You've likely already heard of the Great Pacific Garbage Patch. This huge mass of plastic garbage in the North Pacific, discovered by Charles Moore in 1997, has been much discussed online and in other media.
Need we on the East Coast feel left out? No, there's plenty of plastic trash in the Atlantic, too. It is now known there are five major mostly-plastic garbage patches, or gyres, in oceans around the world.
Ours is called the North Atlantic Gyre. It is our very own creation, the result of throw-aways from our everyday lives. The most common items in gyres are bottle caps. Other ingredients include plastic bags, plastic packaging, tampon applicators, cigarette lighters, toothbrush handles, plastic cutlery, etc. Through habit and inattention, we have recorded in the ocean a veritable inventory of our plastic daily lives.
There is no such thing as throwing something "away." It's all still there. In the Pacific, baby birds die, stomachs distended with plastic. In the Atlantic 1/3 of fish test positive for plastic particles. How long will it be until we hear that island and coastal people who rely on the ocean for food are full of plastic too? And then there are the harmful chemicals like bisphenol A (BPA) that leach out of some plastic products. Via our gyres we have in effect decided to store these toxins too in our oceans.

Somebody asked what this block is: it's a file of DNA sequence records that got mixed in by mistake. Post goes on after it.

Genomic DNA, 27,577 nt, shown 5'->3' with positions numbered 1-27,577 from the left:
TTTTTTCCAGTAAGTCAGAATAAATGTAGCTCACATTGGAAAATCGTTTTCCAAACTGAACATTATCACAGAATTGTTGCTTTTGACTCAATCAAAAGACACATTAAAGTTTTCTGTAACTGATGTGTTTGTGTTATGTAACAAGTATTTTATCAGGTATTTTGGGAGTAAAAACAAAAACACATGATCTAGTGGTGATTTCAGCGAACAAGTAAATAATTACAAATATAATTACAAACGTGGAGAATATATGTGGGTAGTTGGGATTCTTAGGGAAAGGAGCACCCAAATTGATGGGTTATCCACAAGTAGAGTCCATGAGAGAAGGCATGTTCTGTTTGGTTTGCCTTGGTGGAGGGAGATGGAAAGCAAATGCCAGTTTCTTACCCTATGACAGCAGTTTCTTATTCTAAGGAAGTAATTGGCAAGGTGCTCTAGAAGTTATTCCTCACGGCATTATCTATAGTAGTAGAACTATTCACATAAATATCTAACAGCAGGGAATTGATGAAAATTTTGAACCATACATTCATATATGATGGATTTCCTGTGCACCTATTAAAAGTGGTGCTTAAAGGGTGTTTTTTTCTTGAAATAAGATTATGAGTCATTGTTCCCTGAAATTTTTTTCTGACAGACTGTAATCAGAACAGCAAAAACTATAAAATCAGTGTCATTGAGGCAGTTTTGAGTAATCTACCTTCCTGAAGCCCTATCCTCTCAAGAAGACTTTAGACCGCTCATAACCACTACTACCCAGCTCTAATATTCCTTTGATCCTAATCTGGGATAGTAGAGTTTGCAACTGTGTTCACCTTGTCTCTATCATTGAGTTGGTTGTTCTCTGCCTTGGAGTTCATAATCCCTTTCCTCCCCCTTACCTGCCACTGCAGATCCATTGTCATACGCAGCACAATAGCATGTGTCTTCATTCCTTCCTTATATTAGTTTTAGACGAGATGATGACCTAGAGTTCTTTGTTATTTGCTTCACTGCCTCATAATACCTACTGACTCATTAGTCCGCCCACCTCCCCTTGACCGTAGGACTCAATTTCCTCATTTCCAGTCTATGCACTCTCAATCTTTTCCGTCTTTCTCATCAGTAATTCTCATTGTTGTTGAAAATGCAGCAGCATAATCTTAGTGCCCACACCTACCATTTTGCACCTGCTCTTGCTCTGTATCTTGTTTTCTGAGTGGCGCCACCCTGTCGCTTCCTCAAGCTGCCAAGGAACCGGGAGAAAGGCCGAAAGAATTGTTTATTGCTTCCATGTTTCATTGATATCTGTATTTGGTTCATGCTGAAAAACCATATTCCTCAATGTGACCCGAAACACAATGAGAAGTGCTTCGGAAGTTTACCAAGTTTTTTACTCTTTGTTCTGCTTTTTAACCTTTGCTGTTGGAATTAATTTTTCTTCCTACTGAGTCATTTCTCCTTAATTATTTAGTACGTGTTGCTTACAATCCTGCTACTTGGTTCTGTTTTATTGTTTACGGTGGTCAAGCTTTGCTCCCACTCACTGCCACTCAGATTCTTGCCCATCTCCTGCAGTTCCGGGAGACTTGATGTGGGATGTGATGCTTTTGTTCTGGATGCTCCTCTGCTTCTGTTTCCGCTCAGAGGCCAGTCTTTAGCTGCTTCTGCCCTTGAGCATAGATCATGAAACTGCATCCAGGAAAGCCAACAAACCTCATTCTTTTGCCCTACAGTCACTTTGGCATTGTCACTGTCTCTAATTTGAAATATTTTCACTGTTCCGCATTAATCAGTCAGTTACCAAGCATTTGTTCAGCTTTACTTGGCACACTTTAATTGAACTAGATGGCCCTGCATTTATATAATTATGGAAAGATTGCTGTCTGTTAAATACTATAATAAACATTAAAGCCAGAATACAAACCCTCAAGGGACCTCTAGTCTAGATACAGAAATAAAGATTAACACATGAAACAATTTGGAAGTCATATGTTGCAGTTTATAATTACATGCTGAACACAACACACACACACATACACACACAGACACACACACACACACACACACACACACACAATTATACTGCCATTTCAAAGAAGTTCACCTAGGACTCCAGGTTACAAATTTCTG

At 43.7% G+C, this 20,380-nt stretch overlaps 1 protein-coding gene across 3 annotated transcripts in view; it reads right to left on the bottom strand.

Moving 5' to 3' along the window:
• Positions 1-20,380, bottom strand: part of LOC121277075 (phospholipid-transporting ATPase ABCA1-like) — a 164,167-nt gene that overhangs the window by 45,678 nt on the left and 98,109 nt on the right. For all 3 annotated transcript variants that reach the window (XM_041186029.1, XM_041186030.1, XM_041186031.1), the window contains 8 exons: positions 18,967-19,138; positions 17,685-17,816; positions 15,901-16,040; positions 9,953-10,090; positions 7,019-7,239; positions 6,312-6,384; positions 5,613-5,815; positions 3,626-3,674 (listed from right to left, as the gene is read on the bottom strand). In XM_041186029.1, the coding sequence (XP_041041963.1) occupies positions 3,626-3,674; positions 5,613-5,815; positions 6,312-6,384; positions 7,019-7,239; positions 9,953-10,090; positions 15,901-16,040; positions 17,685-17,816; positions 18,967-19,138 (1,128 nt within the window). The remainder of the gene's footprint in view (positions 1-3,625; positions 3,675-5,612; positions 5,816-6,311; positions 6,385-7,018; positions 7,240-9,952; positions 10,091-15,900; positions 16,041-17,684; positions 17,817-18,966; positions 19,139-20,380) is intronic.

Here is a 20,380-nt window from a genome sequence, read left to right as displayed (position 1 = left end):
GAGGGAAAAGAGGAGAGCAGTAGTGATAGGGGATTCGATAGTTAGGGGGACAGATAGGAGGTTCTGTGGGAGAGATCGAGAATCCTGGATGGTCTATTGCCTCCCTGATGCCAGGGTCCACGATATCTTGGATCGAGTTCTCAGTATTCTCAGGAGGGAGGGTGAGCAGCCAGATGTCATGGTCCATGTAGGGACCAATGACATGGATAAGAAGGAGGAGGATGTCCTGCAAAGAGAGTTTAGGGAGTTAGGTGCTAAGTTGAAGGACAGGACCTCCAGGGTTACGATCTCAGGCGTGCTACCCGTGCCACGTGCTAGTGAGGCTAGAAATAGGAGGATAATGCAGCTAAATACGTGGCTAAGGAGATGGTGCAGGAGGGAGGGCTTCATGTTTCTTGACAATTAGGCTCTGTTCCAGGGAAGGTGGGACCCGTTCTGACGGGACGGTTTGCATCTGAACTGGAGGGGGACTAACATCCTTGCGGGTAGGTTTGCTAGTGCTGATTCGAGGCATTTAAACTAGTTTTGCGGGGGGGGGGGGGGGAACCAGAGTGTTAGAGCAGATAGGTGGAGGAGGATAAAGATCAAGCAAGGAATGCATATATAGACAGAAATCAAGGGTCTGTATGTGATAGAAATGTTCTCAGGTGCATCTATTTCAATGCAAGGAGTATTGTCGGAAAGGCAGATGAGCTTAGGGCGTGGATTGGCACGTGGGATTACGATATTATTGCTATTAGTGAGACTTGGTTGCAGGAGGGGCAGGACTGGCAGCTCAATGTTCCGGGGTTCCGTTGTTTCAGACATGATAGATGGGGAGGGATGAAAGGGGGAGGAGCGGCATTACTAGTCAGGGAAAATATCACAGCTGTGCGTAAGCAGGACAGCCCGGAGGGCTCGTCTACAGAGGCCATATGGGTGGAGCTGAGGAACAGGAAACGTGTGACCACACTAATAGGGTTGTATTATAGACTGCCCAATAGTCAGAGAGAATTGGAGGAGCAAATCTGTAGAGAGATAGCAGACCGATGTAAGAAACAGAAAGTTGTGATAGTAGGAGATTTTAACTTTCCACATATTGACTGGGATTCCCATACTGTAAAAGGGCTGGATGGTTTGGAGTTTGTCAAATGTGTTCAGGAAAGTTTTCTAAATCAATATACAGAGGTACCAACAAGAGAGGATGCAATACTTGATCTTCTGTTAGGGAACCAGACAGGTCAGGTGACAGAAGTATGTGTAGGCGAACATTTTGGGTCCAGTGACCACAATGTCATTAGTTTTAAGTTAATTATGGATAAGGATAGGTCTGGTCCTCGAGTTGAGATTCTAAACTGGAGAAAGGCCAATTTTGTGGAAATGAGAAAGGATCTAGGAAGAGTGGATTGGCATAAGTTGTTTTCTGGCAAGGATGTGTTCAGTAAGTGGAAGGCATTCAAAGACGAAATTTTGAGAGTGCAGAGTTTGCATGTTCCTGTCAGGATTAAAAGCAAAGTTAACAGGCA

So far no consensus exists on what we can do about our plastic ocean. Many think it is impossible to clean up such a huge problem. Others suggest that, due to currents and gyre rotation, up to 50% of gyre contents are deposited on beaches within three years. If so, beach cleanup IS gyre cleanup, according to 5 Gyres.
Whether or not their view is correct, participation in a beach cleanup is highly recommended. The list of items found on beaches is uncannily similar to the contents of gyres. Cleanups occur yearly in September world-wide, including many Metro NY locations. Picking up & cataloging plastic trash from a beach that could be a place of beauty is a sobering, revealing, and unforgettable experience.
Measured against what we're doing to the ocean, the convenience we gain from using plastic packaging, and from carrying our produce home from the co-op in $30,000-worth of plastic bags a year, is simply not worth it. ("Convenience will kill you," goes the all-too-apt line in this fine short music video.)
We need to get serious yesterday, or, since that's not possible, now, about eliminating our use of disposable plastics. Otherwise one dayhere comes the nightmareour oceans filled with plastic, we may try in vain to protect ourselves from plastic rain, and, like the baby albatrosses, we may end up stuffed so full of plastic we're unable to take in real nourishment.
photo by Kent K. Barnes/kentkb on flickr